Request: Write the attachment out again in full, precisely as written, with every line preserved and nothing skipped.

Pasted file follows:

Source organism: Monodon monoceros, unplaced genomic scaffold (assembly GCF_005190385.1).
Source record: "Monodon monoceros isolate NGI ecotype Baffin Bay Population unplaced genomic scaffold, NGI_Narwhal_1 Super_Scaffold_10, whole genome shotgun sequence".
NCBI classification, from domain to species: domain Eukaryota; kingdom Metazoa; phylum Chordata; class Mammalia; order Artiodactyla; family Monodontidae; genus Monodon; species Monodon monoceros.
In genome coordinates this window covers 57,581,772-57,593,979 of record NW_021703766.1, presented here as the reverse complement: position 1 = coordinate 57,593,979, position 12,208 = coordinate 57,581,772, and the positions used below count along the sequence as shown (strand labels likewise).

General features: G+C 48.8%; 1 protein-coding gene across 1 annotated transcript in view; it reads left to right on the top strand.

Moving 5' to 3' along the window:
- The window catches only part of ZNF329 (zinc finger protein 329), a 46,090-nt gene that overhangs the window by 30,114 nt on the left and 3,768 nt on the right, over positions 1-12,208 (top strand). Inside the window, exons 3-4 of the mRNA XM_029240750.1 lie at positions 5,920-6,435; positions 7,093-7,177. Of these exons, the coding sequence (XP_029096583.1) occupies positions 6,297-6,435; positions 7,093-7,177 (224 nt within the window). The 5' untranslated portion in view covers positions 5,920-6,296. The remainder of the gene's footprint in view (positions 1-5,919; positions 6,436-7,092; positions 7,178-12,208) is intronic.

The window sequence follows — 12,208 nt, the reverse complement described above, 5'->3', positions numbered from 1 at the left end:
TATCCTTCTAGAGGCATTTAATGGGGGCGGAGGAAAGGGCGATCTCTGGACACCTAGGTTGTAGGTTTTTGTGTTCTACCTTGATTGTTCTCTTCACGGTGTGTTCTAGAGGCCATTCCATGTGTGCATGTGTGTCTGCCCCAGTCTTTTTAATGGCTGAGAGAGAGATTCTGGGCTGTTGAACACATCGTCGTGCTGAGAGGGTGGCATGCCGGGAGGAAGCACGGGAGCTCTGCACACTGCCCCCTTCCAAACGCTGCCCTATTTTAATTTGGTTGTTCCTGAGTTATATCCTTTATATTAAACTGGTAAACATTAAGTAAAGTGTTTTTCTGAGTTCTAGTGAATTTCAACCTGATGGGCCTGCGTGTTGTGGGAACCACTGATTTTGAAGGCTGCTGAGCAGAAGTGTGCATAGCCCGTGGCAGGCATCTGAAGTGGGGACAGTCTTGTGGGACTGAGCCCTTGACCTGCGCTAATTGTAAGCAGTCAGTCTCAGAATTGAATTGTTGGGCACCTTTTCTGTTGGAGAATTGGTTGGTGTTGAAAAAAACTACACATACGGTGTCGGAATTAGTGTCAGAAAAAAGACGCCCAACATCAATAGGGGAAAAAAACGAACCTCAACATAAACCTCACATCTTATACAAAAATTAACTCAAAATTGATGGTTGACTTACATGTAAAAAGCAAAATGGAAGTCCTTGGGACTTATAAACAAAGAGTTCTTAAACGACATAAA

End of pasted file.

Source organism: Monodon monoceros, unplaced genomic scaffold (assembly GCF_005190385.1).
Source record: "Monodon monoceros isolate NGI ecotype Baffin Bay Population unplaced genomic scaffold, NGI_Narwhal_1 Super_Scaffold_10, whole genome shotgun sequence".
NCBI classification, from domain to species: domain Eukaryota; kingdom Metazoa; phylum Chordata; class Mammalia; order Artiodactyla; family Monodontidae; genus Monodon; species Monodon monoceros.
In genome coordinates this window covers 57,581,772-57,593,979 of record NW_021703766.1, presented here as the reverse complement: position 1 = coordinate 57,593,979, position 12,208 = coordinate 57,581,772, and the positions used below count along the sequence as shown (strand labels likewise).

General features: G+C 48.8%; 1 protein-coding gene across 1 annotated transcript in view; it reads left to right on the top strand.

Moving 5' to 3' along the window:
- The window catches only part of ZNF329 (zinc finger protein 329), a 46,090-nt gene that overhangs the window by 30,114 nt on the left and 3,768 nt on the right, over positions 1-12,208 (top strand). Inside the window, exons 3-4 of the mRNA XM_029240750.1 lie at positions 5,920-6,435; positions 7,093-7,177. Of these exons, the coding sequence (XP_029096583.1) occupies positions 6,297-6,435; positions 7,093-7,177 (224 nt within the window). The 5' untranslated portion in view covers positions 5,920-6,296. The remainder of the gene's footprint in view (positions 1-5,919; positions 6,436-7,092; positions 7,178-12,208) is intronic.

The window sequence follows — 12,208 nt, the reverse complement described above, 5'->3', positions numbered from 1 at the left end:
TATCCTTCTAGAGGCATTTAATGGGGGCGGAGGAAAGGGCGATCTCTGGACACCTAGGTTGTAGGTTTTTGTGTTCTACCTTGATTGTTCTCTTCACGGTGTGTTCTAGAGGCCATTCCATGTGTGCATGTGTGTCTGCCCCAGTCTTTTTAATGGCTGAGAGAGAGATTCTGGGCTGTTGAACACATCGTCGTGCTGAGAGGGTGGCATGCCGGGAGGAAGCACGGGAGCTCTGCACACTGCCCCCTTCCAAACGCTGCCCTATTTTAATTTGGTTGTTCCTGAGTTATATCCTTTATATTAAACTGGTAAACATTAAGTAAAGTGTTTTTCTGAGTTCTAGTGAATTTCAACCTGATGGGCCTGCGTGTTGTGGGAACCACTGATTTTGAAGGCTGCTGAGCAGAAGTGTGCATAGCCCGTGGCAGGCATCTGAAGTGGGGACAGTCTTGTGGGACTGAGCCCTTGACCTGCGCTAATTGTAAGCAGTCAGTCTCAGAATTGAATTGTTGGGCACCTTTTCTGTTGGAGAATTGGTTGGTGTTGAAAAAAACTACACATACGGTGTCGGAATTAGTGTCAGAAAAAAGACGCCCAACATCAATAGGGGAAAAAAACGAACCTCAACATAAACCTCACATCTTATACAAAAATTAACTCAAAATTGATGGTTGACTTACATGTAAAAAGCAAAATGGAAGTCCTTGGGACTTATAAACAAAGAGTTCTTAAACGACATAAA